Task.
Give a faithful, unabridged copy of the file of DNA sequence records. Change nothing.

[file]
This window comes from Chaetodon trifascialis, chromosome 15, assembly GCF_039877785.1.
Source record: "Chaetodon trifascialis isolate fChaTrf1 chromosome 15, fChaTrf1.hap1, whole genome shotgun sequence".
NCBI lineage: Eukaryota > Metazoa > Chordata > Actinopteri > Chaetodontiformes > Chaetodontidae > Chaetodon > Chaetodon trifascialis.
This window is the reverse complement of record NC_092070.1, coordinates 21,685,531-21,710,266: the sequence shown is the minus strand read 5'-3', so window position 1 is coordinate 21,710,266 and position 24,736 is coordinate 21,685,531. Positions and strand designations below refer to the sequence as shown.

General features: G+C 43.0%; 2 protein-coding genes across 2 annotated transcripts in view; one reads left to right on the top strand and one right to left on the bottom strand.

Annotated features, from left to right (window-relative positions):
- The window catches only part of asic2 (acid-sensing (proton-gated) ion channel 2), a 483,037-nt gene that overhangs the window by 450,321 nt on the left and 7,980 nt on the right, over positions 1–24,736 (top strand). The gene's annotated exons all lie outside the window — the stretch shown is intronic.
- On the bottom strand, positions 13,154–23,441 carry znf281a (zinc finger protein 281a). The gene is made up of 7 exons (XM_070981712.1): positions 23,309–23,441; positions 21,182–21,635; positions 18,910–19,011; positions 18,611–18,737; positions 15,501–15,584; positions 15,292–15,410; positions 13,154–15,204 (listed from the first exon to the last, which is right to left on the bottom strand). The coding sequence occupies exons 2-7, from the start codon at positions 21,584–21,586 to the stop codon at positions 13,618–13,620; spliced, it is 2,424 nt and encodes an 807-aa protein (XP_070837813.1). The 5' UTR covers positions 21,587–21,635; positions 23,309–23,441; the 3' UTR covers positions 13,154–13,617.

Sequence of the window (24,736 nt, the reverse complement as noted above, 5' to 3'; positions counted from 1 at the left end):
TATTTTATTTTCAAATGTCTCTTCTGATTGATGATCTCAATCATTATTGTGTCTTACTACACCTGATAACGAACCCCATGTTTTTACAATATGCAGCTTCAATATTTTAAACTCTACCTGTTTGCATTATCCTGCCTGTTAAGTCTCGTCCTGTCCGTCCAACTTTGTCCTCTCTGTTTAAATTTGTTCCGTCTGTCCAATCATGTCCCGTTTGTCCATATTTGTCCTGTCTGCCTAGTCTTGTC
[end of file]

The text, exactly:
This window comes from Chaetodon trifascialis, chromosome 15, assembly GCF_039877785.1.
Source record: "Chaetodon trifascialis isolate fChaTrf1 chromosome 15, fChaTrf1.hap1, whole genome shotgun sequence".
NCBI lineage: Eukaryota > Metazoa > Chordata > Actinopteri > Chaetodontiformes > Chaetodontidae > Chaetodon > Chaetodon trifascialis.
This window is the reverse complement of record NC_092070.1, coordinates 21,685,531-21,710,266: the sequence shown is the minus strand read 5'-3', so window position 1 is coordinate 21,710,266 and position 24,736 is coordinate 21,685,531. Positions and strand designations below refer to the sequence as shown.

General features: G+C 43.0%; 2 protein-coding genes across 2 annotated transcripts in view; one reads left to right on the top strand and one right to left on the bottom strand.

Annotated features, from left to right (window-relative positions):
- The window catches only part of asic2 (acid-sensing (proton-gated) ion channel 2), a 483,037-nt gene that overhangs the window by 450,321 nt on the left and 7,980 nt on the right, over positions 1–24,736 (top strand). The gene's annotated exons all lie outside the window — the stretch shown is intronic.
- On the bottom strand, positions 13,154–23,441 carry znf281a (zinc finger protein 281a). The gene is made up of 7 exons (XM_070981712.1): positions 23,309–23,441; positions 21,182–21,635; positions 18,910–19,011; positions 18,611–18,737; positions 15,501–15,584; positions 15,292–15,410; positions 13,154–15,204 (listed from the first exon to the last, which is right to left on the bottom strand). The coding sequence occupies exons 2-7, from the start codon at positions 21,584–21,586 to the stop codon at positions 13,618–13,620; spliced, it is 2,424 nt and encodes an 807-aa protein (XP_070837813.1). The 5' UTR covers positions 21,587–21,635; positions 23,309–23,441; the 3' UTR covers positions 13,154–13,617.

Sequence of the window (24,736 nt, the reverse complement as noted above, 5' to 3'; positions counted from 1 at the left end):
TATTTTATTTTCAAATGTCTCTTCTGATTGATGATCTCAATCATTATTGTGTCTTACTACACCTGATAACGAACCCCATGTTTTTACAATATGCAGCTTCAATATTTTAAACTCTACCTGTTTGCATTATCCTGCCTGTTAAGTCTCGTCCTGTCCGTCCAACTTTGTCCTCTCTGTTTAAATTTGTTCCGTCTGTCCAATCATGTCCCGTTTGTCCATATTTGTCCTGTCTGCCTAGTCTTGTC